The Asian Development Bank (ADB) has signed a $17.7 million financing package with Spectra Solar Park Limited (SSPL) to invest in a 35-megawatt utility-scale solar photovoltaic plant in Bangladesh.
The solar park is one of the first private sector solar plants in Bangladesh to be financed by multilateral institutions, and will support the country's efforts to attain long-term energy security and meet climate goals by stepping up its use of clean energy, a press release said.
The agreement for the Spectra Solar Power Project was signed by the Director of Infrastructure Finance, South Asia, Central Asia, and West Asia at ADB's Private Sector Operations Department Shantanu Chakraborty, and Managing Director of Spectra Solar Park Limited Khan Md Aftabuddin. DEG – Deutsche Investitions- und Entwicklungsgesellschaft mbH is cofinancing the project with ADB.
"This project strongly demonstrates that the solar energy sector in Bangladesh is an attractive destination for private sector engagement," said Chakraborty.
"This is a landmark project that will also incorporate very specific and meaningful design features to empower women and ensure a gender inclusive workplace."
"Bangladesh is committed to combating climate change and increasing energy access from renewable energy sources," said Aftabuddin.
"The Spectra Solar Power Project establishes important precedents for the solar energy sector in Bangladesh by adopting international best practices. We are grateful to ADB for their commitment and assistance on this project."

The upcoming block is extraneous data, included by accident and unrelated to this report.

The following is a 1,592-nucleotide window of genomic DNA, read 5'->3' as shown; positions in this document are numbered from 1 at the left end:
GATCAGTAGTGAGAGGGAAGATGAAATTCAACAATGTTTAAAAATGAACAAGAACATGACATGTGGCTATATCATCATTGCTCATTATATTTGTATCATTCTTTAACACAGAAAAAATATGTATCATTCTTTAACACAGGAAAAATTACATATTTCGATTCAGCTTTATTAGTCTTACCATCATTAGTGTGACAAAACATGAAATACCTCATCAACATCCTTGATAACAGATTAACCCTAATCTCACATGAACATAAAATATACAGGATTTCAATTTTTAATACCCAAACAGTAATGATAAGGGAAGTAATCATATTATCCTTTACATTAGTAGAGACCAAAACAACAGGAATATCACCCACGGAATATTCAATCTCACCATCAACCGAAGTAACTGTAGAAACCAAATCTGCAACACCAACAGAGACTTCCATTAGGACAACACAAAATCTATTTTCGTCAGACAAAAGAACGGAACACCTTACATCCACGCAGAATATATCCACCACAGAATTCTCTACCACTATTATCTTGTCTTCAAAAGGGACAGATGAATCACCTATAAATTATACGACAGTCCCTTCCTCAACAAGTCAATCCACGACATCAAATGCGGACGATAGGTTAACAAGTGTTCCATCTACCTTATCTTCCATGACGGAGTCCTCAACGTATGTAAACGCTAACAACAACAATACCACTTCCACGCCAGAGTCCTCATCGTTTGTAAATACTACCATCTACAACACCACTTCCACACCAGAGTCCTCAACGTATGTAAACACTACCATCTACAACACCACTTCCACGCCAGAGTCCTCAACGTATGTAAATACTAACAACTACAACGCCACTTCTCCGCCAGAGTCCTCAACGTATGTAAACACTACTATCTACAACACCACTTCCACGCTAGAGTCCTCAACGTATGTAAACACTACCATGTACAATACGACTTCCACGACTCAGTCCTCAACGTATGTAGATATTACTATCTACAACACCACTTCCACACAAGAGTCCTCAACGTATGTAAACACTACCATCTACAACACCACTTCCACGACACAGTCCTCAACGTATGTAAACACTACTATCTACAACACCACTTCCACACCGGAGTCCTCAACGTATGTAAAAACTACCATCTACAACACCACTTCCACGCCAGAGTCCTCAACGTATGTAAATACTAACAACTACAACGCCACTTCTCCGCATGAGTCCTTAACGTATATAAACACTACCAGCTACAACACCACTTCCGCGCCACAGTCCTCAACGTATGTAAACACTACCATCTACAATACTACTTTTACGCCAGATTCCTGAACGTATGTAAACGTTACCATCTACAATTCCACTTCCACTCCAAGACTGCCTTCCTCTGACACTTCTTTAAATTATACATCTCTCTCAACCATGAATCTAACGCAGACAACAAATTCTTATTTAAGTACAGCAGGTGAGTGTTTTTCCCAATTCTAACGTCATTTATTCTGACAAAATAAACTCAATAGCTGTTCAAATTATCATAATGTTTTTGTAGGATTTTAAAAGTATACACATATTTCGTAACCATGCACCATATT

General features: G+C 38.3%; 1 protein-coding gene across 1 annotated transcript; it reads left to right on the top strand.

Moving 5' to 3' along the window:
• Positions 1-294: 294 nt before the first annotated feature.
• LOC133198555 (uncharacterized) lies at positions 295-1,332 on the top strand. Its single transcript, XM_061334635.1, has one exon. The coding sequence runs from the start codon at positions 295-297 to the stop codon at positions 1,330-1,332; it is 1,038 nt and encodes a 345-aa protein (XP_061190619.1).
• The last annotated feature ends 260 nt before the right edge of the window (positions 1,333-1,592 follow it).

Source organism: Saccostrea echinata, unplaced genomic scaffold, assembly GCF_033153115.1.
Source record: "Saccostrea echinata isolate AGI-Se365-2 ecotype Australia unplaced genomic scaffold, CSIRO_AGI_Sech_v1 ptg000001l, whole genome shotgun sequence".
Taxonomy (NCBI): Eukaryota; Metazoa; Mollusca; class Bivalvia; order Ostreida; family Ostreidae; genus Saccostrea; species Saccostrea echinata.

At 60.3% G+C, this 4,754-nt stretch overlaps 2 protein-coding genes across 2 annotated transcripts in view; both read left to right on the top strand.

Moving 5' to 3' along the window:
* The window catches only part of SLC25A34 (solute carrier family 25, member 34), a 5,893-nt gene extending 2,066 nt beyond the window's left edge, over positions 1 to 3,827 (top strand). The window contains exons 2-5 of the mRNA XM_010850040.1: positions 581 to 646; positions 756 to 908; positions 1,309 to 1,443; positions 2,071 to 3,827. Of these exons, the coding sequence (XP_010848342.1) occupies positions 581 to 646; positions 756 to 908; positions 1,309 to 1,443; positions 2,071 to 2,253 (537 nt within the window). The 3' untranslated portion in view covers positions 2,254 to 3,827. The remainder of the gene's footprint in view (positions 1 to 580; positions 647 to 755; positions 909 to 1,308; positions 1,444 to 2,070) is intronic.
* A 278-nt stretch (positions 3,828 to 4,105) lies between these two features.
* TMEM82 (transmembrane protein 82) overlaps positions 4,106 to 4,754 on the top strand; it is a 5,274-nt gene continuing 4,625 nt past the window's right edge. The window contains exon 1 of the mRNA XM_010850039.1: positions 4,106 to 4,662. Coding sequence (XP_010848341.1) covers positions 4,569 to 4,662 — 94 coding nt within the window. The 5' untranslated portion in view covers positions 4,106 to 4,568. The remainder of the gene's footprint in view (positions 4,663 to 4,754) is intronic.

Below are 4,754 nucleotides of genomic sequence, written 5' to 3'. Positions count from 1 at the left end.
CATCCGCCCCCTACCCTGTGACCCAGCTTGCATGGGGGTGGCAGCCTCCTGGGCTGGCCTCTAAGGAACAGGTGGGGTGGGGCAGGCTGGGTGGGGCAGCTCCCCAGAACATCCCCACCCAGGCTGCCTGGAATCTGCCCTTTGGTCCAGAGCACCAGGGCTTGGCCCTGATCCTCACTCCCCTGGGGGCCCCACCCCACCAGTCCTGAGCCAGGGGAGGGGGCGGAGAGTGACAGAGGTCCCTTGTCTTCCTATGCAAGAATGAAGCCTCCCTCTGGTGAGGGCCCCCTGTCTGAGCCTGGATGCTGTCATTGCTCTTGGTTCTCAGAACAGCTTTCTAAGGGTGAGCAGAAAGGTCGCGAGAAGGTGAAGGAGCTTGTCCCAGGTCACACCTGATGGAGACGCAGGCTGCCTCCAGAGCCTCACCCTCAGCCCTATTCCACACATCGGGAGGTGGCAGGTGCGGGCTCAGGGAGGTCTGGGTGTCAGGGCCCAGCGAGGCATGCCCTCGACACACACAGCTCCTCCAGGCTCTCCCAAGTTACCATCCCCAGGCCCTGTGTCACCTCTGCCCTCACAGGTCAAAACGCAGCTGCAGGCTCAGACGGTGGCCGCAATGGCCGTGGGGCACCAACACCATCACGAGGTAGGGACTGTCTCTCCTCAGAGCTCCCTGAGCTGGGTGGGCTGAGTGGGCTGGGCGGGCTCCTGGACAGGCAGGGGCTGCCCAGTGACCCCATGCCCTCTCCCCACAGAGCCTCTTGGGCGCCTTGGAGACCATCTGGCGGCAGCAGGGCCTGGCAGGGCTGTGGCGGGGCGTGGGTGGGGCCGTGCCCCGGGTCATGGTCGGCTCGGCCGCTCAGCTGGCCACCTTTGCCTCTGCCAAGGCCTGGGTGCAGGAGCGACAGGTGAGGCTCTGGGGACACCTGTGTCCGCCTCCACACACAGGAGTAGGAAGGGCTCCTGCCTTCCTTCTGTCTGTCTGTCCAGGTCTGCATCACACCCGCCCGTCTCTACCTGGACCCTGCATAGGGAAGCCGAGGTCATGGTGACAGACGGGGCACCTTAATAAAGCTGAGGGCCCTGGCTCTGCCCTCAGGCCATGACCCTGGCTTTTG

Green Delta Capital served as lead arranger for the project.
"ADB's financing with co-financing by DEG in this project will help to scale up solar projects and unlock foreign investments for renewable energy in Bangladesh," said Managing Director and Chief Executive Officer of Green Delta Capital Md Rafiqul Islam.
The financing comprises a loan from ADB and a loan from the ADB-administered Canadian Climate Fund for the Private Sector in Asia II (CFPS II).
The Canadian Climate Fund for the Private Sector in Asia (CFPS) also provided a technical assistance grant to support project preparation and to catalyse the loans.
CFPS and CFPS II were established by the government of Canada to encourage private investment in climate change mitigation and adaptation projects in Asia and the Pacific.
Once operational, the plant is expected to provide over 50 gigawatt-hours of clean electricity annually to the national grid and avoid 33,200 metric tons of carbon dioxide emissions. The project aligns with the government of Bangladesh's aim to reduce the country's dependence on fossil fuels through renewable energy under Bangladesh Vision 2021.